Are you a ‘Green’ Janitorial Service Provider?

by Compass Cleaning Solutions • March 10, 2016
Green cleaning solutions
This is our sixth post in our series on ‘Critical Questions to Ask Your Janitorial Service Provider”.

‘Green’ means something different to almost everyone you meet. It has become a catch phrase for all kinds of companies trying to sell you something, including a janitorial service. There is a trend in the market place today called ‘Green Washing’. Simply put, because there are still so few regulations and standards regarding what is truly ‘green’, virtually anyone can claim green status, but be very far from it. If environmental issues are important to you, here are some questions you should ask of any potential Janitorial Service Provider you are considering hiring.

Can you show me the Material Safety Data Sheets (MSD) for all the products you will be using in our building?

This is the most fundamental question you should ask. By federal (read OSHA) standards all products used in a commercial application must be accompanied by an updated MSD Sheet (Material Safety Data Sheet). An MSD Sheet will tell first responders what kind of solution or product they are dealing with and what steps are necessary to provide proper first aid. The MSD Sheets also provide toxicity and flammability ratings for every product. In other words if you look at those sheets you will be able to immediately tell how dangerous or toxic any product is. A ‘green’ product should rank very low on all of these categories.

What are the DFE ratings for your products and tools?

DFE stands for Designed For the Environment. This is important because while a product in its final state may indeed be safe, the process for creating the product may have been very damaging to the environment. In addition, the packaging and marketing of the product may also have had a large detrimental effect on the environment. The newest standards for ‘green’ products require consideration of all of these factors. As the consumer of the janitorial service for your building, you have the right and the power to ask for and receive service that employs only the highest DFE standards.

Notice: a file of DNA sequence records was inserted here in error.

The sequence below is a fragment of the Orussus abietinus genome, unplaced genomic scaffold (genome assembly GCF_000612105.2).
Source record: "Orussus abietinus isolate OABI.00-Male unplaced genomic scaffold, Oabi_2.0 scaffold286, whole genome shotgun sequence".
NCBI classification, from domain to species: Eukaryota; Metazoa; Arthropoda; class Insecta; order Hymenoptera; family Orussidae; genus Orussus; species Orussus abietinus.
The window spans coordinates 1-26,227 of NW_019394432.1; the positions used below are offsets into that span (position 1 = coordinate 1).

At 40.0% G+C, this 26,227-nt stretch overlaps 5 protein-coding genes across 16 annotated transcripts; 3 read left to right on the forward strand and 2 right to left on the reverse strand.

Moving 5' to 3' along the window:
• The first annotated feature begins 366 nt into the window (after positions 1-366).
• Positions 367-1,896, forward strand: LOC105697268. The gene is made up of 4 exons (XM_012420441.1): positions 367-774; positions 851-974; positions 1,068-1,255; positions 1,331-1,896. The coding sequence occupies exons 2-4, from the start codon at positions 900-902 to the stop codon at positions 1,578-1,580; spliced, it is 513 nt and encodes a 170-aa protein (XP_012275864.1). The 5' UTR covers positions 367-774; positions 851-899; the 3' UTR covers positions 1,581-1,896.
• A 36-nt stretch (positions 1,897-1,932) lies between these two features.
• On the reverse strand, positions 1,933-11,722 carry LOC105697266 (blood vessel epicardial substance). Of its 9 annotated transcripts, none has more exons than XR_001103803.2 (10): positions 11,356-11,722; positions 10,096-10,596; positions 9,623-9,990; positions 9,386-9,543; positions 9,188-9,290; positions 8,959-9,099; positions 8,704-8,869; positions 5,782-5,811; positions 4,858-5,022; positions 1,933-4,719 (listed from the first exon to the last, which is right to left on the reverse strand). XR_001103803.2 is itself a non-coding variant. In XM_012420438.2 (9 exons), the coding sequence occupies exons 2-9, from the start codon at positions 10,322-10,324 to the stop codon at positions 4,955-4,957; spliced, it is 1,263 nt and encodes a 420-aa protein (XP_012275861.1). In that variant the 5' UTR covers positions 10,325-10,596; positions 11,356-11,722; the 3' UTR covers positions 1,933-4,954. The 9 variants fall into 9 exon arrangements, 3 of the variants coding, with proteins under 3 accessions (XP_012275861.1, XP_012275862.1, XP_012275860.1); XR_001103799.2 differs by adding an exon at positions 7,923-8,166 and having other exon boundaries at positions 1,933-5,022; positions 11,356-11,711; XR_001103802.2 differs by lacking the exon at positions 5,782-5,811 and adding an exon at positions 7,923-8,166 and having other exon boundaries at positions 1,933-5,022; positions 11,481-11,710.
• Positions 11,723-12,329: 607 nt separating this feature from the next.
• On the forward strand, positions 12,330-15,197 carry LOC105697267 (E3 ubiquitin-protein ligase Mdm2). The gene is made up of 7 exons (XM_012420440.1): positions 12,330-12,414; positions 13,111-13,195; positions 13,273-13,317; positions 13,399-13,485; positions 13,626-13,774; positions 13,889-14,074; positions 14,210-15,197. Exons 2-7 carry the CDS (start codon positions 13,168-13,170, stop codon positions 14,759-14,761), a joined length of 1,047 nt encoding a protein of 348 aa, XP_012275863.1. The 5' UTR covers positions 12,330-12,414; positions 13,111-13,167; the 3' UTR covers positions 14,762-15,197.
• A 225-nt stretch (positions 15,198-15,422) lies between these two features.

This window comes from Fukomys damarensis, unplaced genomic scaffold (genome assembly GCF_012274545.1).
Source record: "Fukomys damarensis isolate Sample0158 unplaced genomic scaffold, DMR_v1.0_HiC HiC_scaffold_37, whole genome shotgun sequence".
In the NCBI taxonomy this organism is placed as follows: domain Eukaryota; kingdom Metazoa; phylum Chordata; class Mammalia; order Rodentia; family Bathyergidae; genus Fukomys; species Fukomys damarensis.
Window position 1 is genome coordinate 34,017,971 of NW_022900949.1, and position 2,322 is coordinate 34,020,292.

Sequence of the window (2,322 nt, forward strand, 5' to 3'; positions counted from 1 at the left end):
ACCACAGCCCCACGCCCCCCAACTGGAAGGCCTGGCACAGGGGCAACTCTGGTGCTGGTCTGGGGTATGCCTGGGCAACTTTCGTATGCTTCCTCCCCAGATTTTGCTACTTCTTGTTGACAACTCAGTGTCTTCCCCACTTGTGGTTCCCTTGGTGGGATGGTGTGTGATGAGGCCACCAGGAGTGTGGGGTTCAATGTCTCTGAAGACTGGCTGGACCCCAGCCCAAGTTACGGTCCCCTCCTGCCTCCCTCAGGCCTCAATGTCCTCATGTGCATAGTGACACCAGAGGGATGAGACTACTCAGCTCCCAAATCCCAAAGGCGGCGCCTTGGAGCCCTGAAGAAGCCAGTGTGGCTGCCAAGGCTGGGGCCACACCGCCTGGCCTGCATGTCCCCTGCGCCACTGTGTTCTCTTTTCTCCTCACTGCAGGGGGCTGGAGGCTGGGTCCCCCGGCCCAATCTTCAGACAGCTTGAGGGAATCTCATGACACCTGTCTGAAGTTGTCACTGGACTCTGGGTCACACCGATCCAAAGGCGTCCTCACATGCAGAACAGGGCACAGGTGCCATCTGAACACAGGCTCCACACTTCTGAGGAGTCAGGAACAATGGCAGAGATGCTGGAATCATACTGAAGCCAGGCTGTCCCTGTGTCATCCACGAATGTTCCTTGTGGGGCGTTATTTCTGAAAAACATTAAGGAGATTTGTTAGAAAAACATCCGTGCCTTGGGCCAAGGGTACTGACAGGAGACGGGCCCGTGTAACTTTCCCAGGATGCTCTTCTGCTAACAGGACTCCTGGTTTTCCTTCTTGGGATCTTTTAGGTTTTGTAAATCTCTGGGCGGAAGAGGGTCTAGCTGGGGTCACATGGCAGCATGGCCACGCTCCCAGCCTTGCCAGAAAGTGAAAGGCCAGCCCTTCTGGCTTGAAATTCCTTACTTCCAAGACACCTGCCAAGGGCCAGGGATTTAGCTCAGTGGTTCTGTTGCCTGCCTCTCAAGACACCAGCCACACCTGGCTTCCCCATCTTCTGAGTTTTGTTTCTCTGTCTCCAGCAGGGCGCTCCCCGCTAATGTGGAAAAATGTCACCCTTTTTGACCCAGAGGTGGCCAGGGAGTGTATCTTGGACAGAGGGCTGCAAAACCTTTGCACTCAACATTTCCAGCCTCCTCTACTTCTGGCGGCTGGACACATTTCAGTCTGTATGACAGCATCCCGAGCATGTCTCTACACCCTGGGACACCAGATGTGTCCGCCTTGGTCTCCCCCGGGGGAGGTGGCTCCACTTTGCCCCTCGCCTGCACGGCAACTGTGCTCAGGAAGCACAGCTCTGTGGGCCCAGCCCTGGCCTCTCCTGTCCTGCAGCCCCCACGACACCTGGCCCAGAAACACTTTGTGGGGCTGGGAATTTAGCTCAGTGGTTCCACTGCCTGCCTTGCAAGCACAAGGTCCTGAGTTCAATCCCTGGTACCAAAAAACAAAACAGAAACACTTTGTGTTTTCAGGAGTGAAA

What cleaning practices do you use to lessen the impact on the environment?

Its not just the products that are important it is how they are applied as well. Most newer products and tools are designed to use significantly less water and therefore less cleaning solution to do the same job that is used by older more traditional methods and processes. Using less product means less impact from the manufacturing process to the shipping and distribution to the ultimate application in your building. All of which is better for the environment.

One process is the elimination of traditional mops and buckets, where possible. Using a Microfiber flat mop system will reduce the consumption of water and cleaning solutions by up to 75%. In situations where flat mops are not practical (rough floors, concrete, rubber floors etc.) an alternative is to use Microfiber Tube mops which gives you the same cleaning characteristics of Microfiber but is more practical on difficult floor surfaces while still giving you a cleaner surface than traditional cotton string mops.

What steps do you take to protect the health and safety of both the cleaning Technicians and our staff and clients?

Safety is a big deal. To neglect safety concerns of either the crew or you and your clients or staff is just irresponsible. So what should you look for in regard to safety. First, ask if the crew assigned to servicing your building has an MSD book for all cleaning products used (discussed earlier). Second, what precautions are they taking in regard to personal protective equipment (PPE)? Do they have gloves? Do they have eye protection? Have they been instructed on the proper disposal and handling of bloodborne pathogens where applicable? A third issue regards the products used. We discussed this in our first post in this series but it bears repeating. While a product must work and also be economical to use, when other products that perform as well or better are available at a similar price but reduce the use of harmful chemicals and use less energy to produce, why would a responsible company continue to use the original product?

The bottom line is that, as in everything, there must be a balance. There is no single perfect solution for every situation. Janitorial Service Providers also must balance environmental responsibility with costs. Like you, they are in business to make a profit and that will be a consideration. As the ultimate consumer of the service it will be up to you to decide how much weight to give to economic or environmental considerations.